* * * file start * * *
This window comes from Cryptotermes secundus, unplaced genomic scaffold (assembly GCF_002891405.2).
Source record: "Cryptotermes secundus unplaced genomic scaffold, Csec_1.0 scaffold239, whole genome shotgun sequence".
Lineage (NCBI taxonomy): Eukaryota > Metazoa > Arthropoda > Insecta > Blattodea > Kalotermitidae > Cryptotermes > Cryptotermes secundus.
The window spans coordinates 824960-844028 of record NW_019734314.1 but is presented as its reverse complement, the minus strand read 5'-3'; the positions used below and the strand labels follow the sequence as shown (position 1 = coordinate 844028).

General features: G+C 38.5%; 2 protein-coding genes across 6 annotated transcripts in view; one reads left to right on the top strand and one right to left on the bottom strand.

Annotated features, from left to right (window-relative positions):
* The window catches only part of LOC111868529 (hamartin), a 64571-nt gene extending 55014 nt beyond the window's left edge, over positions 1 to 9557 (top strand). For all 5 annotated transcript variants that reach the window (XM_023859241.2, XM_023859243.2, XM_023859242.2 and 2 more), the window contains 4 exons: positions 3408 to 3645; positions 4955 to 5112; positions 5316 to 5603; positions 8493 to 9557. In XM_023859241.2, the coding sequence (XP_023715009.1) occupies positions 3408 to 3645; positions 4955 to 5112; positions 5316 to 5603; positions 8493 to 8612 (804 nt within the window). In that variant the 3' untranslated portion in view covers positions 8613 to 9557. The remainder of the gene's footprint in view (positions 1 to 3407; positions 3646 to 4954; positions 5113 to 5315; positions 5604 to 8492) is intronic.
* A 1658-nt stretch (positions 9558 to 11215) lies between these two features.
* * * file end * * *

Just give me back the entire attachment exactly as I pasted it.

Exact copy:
This window comes from Cryptotermes secundus, unplaced genomic scaffold (assembly GCF_002891405.2).
Source record: "Cryptotermes secundus unplaced genomic scaffold, Csec_1.0 scaffold239, whole genome shotgun sequence".
Lineage (NCBI taxonomy): Eukaryota > Metazoa > Arthropoda > Insecta > Blattodea > Kalotermitidae > Cryptotermes > Cryptotermes secundus.
The window spans coordinates 824960-844028 of record NW_019734314.1 but is presented as its reverse complement, the minus strand read 5'-3'; the positions used below and the strand labels follow the sequence as shown (position 1 = coordinate 844028).

General features: G+C 38.5%; 2 protein-coding genes across 6 annotated transcripts in view; one reads left to right on the top strand and one right to left on the bottom strand.

Annotated features, from left to right (window-relative positions):
* The window catches only part of LOC111868529 (hamartin), a 64571-nt gene extending 55014 nt beyond the window's left edge, over positions 1 to 9557 (top strand). For all 5 annotated transcript variants that reach the window (XM_023859241.2, XM_023859243.2, XM_023859242.2 and 2 more), the window contains 4 exons: positions 3408 to 3645; positions 4955 to 5112; positions 5316 to 5603; positions 8493 to 9557. In XM_023859241.2, the coding sequence (XP_023715009.1) occupies positions 3408 to 3645; positions 4955 to 5112; positions 5316 to 5603; positions 8493 to 8612 (804 nt within the window). In that variant the 3' untranslated portion in view covers positions 8613 to 9557. The remainder of the gene's footprint in view (positions 1 to 3407; positions 3646 to 4954; positions 5113 to 5315; positions 5604 to 8492) is intronic.
* A 1658-nt stretch (positions 9558 to 11215) lies between these two features.